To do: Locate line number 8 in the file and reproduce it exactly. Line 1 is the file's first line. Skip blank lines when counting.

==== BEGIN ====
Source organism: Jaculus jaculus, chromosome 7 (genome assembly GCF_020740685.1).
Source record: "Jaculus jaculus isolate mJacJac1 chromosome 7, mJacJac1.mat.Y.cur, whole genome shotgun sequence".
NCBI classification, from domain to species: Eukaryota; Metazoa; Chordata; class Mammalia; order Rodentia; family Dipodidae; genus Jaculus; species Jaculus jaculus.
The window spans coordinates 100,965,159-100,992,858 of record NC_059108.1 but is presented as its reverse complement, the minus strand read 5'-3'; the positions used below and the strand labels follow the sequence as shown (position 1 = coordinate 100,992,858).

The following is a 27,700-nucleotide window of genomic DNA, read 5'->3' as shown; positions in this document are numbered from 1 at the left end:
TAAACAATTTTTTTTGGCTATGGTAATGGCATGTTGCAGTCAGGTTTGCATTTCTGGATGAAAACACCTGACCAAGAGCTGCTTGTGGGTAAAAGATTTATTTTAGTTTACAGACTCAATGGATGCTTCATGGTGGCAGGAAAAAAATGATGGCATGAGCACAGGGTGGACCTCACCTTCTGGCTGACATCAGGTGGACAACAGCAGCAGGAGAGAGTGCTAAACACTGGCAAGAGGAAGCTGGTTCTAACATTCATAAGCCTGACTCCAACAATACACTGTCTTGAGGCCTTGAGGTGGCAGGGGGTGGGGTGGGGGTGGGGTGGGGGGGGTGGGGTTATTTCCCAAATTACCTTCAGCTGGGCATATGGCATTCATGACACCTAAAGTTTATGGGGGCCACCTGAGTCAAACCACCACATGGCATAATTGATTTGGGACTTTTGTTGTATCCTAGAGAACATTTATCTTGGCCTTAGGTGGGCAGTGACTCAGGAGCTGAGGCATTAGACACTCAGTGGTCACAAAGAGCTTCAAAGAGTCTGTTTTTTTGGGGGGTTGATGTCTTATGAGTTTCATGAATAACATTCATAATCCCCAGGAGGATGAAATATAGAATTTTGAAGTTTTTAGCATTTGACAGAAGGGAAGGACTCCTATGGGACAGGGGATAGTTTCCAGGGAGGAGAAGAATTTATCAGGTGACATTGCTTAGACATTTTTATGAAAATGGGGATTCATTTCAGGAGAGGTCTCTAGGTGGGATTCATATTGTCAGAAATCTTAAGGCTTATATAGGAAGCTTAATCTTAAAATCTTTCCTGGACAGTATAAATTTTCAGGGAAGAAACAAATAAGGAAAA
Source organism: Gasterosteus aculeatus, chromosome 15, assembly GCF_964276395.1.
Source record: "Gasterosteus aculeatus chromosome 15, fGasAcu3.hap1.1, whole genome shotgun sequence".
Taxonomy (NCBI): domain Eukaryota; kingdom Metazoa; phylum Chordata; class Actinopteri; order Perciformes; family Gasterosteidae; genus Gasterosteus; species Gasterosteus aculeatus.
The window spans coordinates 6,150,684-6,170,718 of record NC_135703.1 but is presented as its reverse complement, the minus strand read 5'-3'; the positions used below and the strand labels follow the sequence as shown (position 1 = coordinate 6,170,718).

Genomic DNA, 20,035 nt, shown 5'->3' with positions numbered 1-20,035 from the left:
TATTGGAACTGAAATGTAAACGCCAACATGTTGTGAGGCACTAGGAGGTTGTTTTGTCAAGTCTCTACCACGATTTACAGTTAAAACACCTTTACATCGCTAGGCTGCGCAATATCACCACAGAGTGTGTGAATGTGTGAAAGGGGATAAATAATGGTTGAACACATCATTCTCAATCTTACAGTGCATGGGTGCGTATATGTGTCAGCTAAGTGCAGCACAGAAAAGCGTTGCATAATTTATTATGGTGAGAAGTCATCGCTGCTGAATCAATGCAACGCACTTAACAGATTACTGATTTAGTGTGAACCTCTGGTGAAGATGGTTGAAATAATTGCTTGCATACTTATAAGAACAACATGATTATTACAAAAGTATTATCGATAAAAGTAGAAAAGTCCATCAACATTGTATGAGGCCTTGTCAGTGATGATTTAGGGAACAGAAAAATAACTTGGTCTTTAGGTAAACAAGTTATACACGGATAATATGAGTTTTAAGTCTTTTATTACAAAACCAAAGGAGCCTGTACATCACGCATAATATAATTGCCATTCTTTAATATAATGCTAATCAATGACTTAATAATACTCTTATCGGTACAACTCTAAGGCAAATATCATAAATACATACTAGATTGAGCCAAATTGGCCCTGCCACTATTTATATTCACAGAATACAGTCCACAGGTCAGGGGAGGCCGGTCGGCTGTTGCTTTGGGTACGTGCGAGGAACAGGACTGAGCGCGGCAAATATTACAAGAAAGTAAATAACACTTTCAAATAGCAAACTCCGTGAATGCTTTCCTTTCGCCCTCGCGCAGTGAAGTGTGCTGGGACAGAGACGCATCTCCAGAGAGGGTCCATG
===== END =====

Source record: "Gasterosteus aculeatus chromosome 15, fGasAcu3.hap1.1, whole genome shotgun sequence".